CyberSecurity Media Pitch Topics

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CyberSecurity Media Pitch Topics

Three current topics in the cybersecurity space include the recent cybersecurity executive order signed by President Trump, the new report from 1E and Vanson Bourne regarding the state of cyber preparedness in the private sector, and US Cyber Command's new actions to protect the US and its allies from cyber interference by hostile state actors. Below, we have provided an overview of these topics, in addition to two topics, Multi-Factor Authentication (MFA) and data integrity breaches, that can be discussed in an informational and educational capacity.

President Trump's Cybersecurity Executive Order

  • Last Thursday, May 2, President Trump signed a multifaceted executive order with the goal of addressing the federal government's need to bolster its cybersecurity workforce.
  • One aspect of the executive order is its call to standardize "job listings to help cybersecurity workers more easily move around government" and prevent talented workers from being compartmentalized in one department.
  • Similarly, the order calls for the creation of a "rotational employment program between the Department of Homeland Security and other agencies."
  • Another aspect of the order is the establishment of "awards for elementary and secondary school educators who foster cybersecurity talent," seeking to grow interest in cybersecurity at the grassroots level.
  • Perhaps the most notable aspect of the order, and the one that appears to be getting the most media attention, is the initiation of the "President’s Cup Cybersecurity Competition," a competition seeking to promote innovation among federal cybersecurity employees in which the winner will be awarded $25,000.
  • The goal of this competition is to "identify, challenge, and reward the United States Government’s best cybersecurity practitioners and teams across offensive and defensive cybersecurity disciplines."
  • With "a shortage of as many as 300,000 cybersecurity professionals across the federal government," the executive order is widely lauded and, as US Representative Jim Langevin (D-RI) said, "long overdue."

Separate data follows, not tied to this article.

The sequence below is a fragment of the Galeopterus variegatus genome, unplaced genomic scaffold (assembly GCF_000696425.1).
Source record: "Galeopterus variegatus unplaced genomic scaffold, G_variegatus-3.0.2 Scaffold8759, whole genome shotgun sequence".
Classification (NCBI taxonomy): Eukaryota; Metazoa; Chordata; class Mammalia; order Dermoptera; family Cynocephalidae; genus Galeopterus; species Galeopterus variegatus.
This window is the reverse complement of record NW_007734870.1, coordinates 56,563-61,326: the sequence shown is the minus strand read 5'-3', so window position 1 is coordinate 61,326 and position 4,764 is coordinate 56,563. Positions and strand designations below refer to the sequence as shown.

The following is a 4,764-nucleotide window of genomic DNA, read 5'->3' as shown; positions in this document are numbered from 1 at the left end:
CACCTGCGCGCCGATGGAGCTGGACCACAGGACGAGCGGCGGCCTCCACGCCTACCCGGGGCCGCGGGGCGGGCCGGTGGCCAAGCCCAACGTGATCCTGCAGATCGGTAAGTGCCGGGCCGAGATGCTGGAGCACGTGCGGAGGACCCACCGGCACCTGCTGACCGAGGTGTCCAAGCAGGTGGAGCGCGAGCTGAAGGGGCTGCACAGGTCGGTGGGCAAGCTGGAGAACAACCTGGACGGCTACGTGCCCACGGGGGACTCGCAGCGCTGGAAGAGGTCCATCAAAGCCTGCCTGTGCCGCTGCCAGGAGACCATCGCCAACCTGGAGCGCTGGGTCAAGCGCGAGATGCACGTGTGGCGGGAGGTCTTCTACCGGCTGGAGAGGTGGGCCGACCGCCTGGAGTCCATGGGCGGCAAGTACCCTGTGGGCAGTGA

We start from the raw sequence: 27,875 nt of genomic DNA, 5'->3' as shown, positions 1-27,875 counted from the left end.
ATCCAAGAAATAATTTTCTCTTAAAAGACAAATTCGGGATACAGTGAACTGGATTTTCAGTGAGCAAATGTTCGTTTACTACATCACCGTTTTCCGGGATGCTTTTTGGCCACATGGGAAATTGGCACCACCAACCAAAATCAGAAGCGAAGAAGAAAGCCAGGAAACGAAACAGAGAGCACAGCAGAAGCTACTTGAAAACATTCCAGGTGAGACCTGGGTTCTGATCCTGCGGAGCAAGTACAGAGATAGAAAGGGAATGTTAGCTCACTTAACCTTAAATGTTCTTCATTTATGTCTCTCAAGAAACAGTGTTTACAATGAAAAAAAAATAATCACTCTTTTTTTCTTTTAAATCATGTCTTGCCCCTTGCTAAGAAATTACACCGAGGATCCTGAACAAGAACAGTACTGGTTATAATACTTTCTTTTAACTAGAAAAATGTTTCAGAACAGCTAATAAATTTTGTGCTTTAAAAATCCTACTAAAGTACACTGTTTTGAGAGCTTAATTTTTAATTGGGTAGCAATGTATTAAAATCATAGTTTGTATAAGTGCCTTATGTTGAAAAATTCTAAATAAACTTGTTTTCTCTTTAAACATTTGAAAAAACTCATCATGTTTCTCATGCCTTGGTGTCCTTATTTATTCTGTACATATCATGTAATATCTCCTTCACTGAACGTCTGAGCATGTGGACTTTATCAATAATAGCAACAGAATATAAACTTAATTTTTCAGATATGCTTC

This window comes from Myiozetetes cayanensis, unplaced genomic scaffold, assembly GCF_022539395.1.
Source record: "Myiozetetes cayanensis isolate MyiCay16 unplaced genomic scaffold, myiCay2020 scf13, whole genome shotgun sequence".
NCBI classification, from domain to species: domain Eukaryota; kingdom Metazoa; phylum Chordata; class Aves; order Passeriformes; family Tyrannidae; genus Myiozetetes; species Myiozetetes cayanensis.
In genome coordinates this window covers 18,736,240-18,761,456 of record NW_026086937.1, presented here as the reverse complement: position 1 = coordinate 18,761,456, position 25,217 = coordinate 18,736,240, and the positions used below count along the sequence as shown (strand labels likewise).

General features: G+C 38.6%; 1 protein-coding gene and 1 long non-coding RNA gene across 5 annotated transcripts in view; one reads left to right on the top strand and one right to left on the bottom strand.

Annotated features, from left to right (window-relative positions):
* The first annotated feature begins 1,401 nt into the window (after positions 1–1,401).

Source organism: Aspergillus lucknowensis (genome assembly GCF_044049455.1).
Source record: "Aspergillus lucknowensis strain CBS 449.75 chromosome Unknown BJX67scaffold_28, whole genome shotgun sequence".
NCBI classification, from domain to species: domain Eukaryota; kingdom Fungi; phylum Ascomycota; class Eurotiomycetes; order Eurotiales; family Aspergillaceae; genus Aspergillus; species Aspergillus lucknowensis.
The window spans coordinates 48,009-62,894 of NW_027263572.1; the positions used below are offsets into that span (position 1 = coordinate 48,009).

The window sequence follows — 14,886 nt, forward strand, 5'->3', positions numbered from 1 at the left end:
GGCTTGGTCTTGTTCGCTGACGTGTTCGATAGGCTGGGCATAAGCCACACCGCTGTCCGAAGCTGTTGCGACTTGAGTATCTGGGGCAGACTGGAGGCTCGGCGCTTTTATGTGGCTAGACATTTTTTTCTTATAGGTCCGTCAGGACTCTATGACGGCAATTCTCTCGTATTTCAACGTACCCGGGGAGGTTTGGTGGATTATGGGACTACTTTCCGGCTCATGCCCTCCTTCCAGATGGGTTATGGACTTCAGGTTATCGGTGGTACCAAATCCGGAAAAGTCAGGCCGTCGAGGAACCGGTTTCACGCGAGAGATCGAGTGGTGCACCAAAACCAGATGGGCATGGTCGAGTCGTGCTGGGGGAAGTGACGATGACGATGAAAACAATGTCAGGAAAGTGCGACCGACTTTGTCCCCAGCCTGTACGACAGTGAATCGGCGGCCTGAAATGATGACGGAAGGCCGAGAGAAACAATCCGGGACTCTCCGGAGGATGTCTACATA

New Cybersecurity Report from 1E & Vanson Bourne

  • Last week, a new report "conducted by endpoint management specialists 1E and technology market researchers Vanson Bourne" revealed surprising shortcomings in the state of the business world's cybersecurity preparedness.
  • The report consists of an extensive survey of "600 senior IT decision-makers (300 from IT Operations and 300 from IT Security) across the US and UK," as well as opinions and guidance plans from multiple leading cybersecurity experts.
  • Some surprising findings include the revelation that 60% of surveyed organizations had a major cyber breach in the past two years, while 31% had more than one breach in that span.
  • Additionally, only 23% of surveyed representatives "believe that the IT operations and IT security teams work together extremely well to secure the business" in their companies, with 97% thinking that at least some improvement in this regard would be beneficial.
  • Perhaps the most surprising finding of the report was that, despite "the vast majority of successful attacks today...using known vulnerabilities in well-known software that have been patched already by software vendors," the surveyed organizations' IT estates only had visibility of "64 percent of their organization's total software estate and only 66 percent of this software is current," on average.
  • In other words, this report is perhaps most notable in that it indicates "to the CIO and CISO community was that if you’re breached or hacked, it's your own fault," given that most breaches are preventable and could be avoided simply by enhancing visibility and cooperation in addition to updating software.

US Cyber Command Builds on its election defense systems

  • After the success of last year's "Synthetic Theology" mission, which defended the US midterm elections from foreign cyber interference, US Cyber Command announced that it is "hunting inside other countries’ networks for threats and to gain insights to thwart foreign interference in the 2020 [presidential] campaign."
  • Cyber Command will be partnering with allied countries primarily to combat the cyber-attack efforts of Russia, particularly in democratic elections of the US and its allies.
  • Cyber Command has initiated deployments in several countries, such as Ukraine, Montenegro and Macedonia, and plans to expand deployments "to impose costs on Moscow, to make Russia’s attempts to mount online operations in Europe and elsewhere more difficult and to potentially bog down Moscow’s operatives and degrade their ability to interfere in American elections."